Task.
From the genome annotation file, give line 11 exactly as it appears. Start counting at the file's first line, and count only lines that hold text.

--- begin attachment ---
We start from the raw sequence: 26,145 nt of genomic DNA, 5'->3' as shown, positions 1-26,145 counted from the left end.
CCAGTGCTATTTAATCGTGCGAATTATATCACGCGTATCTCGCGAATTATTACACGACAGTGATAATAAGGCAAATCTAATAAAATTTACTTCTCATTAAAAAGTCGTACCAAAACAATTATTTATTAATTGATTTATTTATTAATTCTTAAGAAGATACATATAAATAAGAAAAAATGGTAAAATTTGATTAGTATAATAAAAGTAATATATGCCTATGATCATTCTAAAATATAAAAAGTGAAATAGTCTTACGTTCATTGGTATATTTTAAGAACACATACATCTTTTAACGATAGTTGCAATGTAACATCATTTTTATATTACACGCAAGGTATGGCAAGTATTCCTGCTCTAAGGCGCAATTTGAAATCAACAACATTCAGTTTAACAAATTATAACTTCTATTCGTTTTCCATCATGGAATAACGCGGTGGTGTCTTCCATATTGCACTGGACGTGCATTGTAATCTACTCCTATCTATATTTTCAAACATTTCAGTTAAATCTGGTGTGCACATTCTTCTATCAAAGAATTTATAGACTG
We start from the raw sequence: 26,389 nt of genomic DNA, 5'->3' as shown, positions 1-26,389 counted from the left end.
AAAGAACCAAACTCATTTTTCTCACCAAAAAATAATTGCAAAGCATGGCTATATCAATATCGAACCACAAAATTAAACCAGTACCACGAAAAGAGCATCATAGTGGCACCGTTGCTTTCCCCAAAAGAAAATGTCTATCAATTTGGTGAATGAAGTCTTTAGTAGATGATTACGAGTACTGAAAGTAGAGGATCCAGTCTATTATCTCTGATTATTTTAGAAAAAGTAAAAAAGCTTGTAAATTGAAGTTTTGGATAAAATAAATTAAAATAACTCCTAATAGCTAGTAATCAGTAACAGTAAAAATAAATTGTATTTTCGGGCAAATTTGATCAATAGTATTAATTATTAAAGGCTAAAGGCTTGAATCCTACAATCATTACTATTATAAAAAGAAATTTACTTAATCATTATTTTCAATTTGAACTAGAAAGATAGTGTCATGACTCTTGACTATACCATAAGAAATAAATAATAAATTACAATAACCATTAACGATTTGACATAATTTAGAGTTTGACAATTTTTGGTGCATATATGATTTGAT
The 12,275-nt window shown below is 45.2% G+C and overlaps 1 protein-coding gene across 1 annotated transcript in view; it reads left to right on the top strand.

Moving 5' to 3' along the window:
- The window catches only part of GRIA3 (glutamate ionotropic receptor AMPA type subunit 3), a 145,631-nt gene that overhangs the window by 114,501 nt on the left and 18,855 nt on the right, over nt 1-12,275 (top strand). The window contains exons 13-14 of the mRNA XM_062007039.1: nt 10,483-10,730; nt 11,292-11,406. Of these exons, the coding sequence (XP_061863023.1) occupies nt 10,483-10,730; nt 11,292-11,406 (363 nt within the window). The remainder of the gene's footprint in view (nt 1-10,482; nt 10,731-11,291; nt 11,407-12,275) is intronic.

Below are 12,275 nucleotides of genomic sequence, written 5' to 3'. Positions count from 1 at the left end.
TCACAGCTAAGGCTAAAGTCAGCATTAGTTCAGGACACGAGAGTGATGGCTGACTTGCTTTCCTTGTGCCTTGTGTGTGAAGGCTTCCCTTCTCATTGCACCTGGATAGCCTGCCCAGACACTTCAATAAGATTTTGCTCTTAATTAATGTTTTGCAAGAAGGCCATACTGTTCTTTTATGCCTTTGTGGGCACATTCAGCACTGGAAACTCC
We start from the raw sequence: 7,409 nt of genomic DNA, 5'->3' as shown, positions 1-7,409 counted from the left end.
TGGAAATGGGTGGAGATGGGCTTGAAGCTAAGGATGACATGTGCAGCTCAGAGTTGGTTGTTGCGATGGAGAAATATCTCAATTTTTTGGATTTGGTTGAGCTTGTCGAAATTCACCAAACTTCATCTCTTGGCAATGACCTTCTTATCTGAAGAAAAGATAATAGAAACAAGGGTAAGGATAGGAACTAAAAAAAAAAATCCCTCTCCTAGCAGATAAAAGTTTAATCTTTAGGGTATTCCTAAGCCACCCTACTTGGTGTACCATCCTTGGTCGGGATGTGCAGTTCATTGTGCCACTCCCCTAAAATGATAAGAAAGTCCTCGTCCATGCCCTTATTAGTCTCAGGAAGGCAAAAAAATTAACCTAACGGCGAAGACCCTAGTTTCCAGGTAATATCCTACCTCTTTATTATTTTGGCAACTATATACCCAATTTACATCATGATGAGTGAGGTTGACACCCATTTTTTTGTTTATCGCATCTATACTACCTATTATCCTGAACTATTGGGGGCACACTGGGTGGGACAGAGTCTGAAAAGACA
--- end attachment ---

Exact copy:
TGGAAATGGGTGGAGATGGGCTTGAAGCTAAGGATGACATGTGCAGCTCAGAGTTGGTTGTTGCGATGGAGAAATATCTCAATTTTTTGGATTTGGTTGAGCTTGTCGAAATTCACCAAACTTCATCTCTTGGCAATGACCTTCTTATCTGAAGAAAAGATAATAGAAACAAGGGTAAGGATAGGAACTAAAAAAAAAAATCCCTCTCCTAGCAGATAAAAGTTTAATCTTTAGGGTATTCCTAAGCCACCCTACTTGGTGTACCATCCTTGGTCGGGATGTGCAGTTCATTGTGCCACTCCCCTAAAATGATAAGAAAGTCCTCGTCCATGCCCTTATTAGTCTCAGGAAGGCAAAAAAATTAACCTAACGGCGAAGACCCTAGTTTCCAGGTAATATCCTACCTCTTTATTATTTTGGCAACTATATACCCAATTTACATCATGATGAGTGAGGTTGACACCCATTTTTTTGTTTATCGCATCTATACTACCTATTATCCTGAACTATTGGGGGCACACTGGGTGGGACAGAGTCTGAAAAGACA